melancholy and rust (a composition for punch hole music box)

hans' twinkly music box

My long lost friend Hans Fex generously lent me this twinkly music box.  Use a special hole puncher to punch out individual notes on a strip of paper, then run the paper through the machine to hear the results.  The templates come printed with a grid so you can hit each note dead center.

paper strip with punch code for melancholy and rust

This composition for punch hole music box, Melancholy and Rust, is more than just a lovely tune.  Its melody and accompaniment are designed so that the piece can be run through the machine right side up, upside down, and backward-upside-down.  For you music geeks out there, that’s a shout out to the principles of 12-tone composition, here using prime, inversion, and retrograde inversion techniques.  Only instead of flipping staves upside down and backward, we are flipping a piece of paper.  This particular music box has a diatonic 1 octave+6th range (C to A), so if you use the full range of notes, A minor will invert to C major, and vice versa.

music box workspace

Oh, toss all that theoretical nonsense aside!  Begone academia!  The real delights here are the twinkly tone, the creaking and rattling of the mechanism, the astonishing power of the miniature resonating box.  And what about the delight of (mis)punching holes and surprising yourself with the results?  True, it tries my patience to meticulously scotch tape closed any mistaken punches, but it’s usually best to just integrate them the final product.  Best of all, musicians and non-musicians alike can punch-compose, perhaps using musical knowledge, visual patterns, random bites, blind inspiration, or other aesthetics.

Now, Melancholy and Rust, played in three different orientations.

Oh, twinkly music box. <sigh>


Friday, July 9, 2010. Tags: , , , . music, traditional music, Uncategorized.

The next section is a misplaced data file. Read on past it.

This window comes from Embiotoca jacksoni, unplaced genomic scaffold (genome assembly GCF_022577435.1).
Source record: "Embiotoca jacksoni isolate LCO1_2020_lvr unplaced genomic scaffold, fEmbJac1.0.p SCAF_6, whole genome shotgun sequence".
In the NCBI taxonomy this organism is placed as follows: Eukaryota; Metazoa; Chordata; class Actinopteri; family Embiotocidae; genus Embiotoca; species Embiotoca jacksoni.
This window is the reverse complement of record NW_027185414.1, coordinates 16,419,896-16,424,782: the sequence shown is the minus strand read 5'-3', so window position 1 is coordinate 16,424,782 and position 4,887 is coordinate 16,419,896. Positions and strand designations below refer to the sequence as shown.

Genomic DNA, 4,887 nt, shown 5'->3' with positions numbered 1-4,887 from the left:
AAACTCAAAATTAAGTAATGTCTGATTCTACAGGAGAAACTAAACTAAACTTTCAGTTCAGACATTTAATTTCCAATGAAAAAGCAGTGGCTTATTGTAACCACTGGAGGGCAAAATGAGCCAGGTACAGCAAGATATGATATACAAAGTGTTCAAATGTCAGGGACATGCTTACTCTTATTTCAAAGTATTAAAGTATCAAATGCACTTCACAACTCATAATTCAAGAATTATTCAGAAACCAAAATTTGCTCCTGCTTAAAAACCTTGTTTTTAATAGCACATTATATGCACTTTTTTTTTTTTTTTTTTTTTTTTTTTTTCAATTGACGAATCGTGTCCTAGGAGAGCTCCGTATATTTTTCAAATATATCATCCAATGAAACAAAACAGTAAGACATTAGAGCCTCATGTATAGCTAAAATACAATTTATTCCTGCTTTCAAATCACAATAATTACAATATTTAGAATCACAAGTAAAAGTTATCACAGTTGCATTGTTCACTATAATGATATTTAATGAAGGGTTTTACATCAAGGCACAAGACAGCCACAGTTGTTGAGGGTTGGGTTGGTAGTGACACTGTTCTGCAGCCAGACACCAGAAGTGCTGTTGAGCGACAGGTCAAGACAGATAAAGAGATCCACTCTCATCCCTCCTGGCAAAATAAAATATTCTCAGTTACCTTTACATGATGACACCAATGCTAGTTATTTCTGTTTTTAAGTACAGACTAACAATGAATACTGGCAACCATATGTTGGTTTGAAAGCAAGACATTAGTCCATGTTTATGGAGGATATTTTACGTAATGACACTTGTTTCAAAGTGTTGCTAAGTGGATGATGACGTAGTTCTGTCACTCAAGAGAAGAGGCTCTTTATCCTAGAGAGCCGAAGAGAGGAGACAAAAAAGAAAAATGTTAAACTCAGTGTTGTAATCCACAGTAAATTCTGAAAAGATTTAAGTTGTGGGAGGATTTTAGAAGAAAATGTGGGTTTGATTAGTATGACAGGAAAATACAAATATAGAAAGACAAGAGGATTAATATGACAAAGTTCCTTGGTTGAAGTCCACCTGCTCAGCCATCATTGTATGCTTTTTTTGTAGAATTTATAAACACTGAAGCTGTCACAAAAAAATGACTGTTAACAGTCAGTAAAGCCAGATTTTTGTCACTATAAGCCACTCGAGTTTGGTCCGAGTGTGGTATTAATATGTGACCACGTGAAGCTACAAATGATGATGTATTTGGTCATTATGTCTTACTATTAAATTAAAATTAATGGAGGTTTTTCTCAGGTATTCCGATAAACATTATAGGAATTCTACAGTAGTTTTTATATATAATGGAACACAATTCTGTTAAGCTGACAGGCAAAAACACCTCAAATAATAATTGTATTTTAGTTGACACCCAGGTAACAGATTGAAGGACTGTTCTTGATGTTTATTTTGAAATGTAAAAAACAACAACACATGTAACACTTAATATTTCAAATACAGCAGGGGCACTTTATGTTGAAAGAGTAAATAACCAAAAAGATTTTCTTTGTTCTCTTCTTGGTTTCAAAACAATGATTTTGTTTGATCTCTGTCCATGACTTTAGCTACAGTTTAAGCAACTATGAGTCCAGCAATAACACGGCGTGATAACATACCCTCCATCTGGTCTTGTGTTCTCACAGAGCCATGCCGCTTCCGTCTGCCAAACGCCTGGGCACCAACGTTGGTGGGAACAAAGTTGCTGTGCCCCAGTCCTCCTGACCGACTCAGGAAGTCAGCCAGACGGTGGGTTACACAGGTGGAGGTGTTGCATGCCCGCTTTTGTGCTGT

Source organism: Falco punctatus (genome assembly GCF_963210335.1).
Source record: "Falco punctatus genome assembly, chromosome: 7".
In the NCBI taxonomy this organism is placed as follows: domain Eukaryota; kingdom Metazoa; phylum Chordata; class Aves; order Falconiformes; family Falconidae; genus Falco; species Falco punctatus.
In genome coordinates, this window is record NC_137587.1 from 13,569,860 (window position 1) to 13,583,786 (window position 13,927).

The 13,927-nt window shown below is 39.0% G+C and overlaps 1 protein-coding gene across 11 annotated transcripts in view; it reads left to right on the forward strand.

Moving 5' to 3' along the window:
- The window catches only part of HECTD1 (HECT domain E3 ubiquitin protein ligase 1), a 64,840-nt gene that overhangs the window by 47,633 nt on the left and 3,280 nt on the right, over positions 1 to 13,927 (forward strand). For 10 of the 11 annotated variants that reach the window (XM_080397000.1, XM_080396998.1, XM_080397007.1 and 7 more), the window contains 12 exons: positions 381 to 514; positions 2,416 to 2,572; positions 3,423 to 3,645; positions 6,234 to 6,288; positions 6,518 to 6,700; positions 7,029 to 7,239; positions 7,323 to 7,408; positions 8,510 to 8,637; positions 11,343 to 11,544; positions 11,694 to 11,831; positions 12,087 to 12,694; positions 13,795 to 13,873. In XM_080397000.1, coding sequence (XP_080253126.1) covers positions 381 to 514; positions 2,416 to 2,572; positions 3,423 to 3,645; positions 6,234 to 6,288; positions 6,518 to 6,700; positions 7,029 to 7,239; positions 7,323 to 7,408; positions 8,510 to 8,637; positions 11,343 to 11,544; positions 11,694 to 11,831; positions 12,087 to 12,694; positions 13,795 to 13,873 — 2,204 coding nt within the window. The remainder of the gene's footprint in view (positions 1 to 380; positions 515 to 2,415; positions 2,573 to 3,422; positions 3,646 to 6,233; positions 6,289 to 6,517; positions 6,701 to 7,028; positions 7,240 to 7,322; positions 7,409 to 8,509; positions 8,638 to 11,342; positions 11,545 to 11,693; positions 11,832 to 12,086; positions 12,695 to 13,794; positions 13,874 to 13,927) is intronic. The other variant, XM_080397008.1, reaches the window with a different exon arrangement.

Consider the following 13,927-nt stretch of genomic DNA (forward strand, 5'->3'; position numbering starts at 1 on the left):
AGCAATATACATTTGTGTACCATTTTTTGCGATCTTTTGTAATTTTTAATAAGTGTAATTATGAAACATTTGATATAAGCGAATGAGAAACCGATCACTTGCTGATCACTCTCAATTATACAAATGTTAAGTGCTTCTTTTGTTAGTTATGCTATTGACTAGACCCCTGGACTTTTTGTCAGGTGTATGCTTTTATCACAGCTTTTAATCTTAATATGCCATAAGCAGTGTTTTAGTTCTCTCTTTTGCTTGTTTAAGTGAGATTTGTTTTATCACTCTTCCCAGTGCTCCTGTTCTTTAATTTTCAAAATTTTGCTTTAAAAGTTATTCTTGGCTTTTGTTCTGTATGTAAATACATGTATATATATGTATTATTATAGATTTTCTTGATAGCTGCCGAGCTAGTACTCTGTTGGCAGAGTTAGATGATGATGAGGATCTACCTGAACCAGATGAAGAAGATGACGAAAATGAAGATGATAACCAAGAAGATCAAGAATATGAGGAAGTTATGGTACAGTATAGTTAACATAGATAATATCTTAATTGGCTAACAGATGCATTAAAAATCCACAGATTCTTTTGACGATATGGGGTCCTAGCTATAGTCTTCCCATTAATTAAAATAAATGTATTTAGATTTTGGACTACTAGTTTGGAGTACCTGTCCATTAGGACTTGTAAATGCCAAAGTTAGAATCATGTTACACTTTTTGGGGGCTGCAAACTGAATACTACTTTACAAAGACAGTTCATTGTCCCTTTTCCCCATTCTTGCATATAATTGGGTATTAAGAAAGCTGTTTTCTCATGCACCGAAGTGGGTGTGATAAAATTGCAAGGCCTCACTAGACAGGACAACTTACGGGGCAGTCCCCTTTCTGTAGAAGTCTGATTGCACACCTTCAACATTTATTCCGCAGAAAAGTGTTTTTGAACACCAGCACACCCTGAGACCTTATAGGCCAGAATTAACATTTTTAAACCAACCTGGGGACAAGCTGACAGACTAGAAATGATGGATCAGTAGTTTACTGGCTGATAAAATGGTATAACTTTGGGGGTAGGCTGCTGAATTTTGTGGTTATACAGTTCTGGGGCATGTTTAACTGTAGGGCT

1. N replied:

    I love that box! Great video.

    • christiehubbard replied:

      thanks mom.

  2. Ronald Grey replied:

    Your blog is better than my blog!

    • christiehubbard replied:

      just different, i think. i’m having a great time reading yours too!

  3. Carol replied:

    Where did your friend get that box for the music box? I got one, but it didn’t come with a box. I am still trying to figure out what to write. If you can take it off that board, you could try playing on different surfaces making it echo more or other effects.

    • christiehubbard replied:

      the resonating box shown here came as part of the complete system. It also serves as a storage mechanism for the inverted music box part. I have experimented a little bit with putting the music box on upright and grand pianos for amplification – it gets very loud! Good luck with your composition, and please get in touch again to share what you have created!

  4. feng0020chen-Hsiang Feng replied:

    Dear Christie,

    That was a beautiful music box and a wanderful song!! I am building a website about my music box project I am working on, may I use the photo here (music box workplace, in my website(not online yet)? It will be used as a background image in one of pages. Thank you.

    • christiehubbard replied:

      thanks for your note. yes, you may use the photo on your site! i’d be interested to check it out when you’re done, so if you think of it, message me the link once you’ve published.

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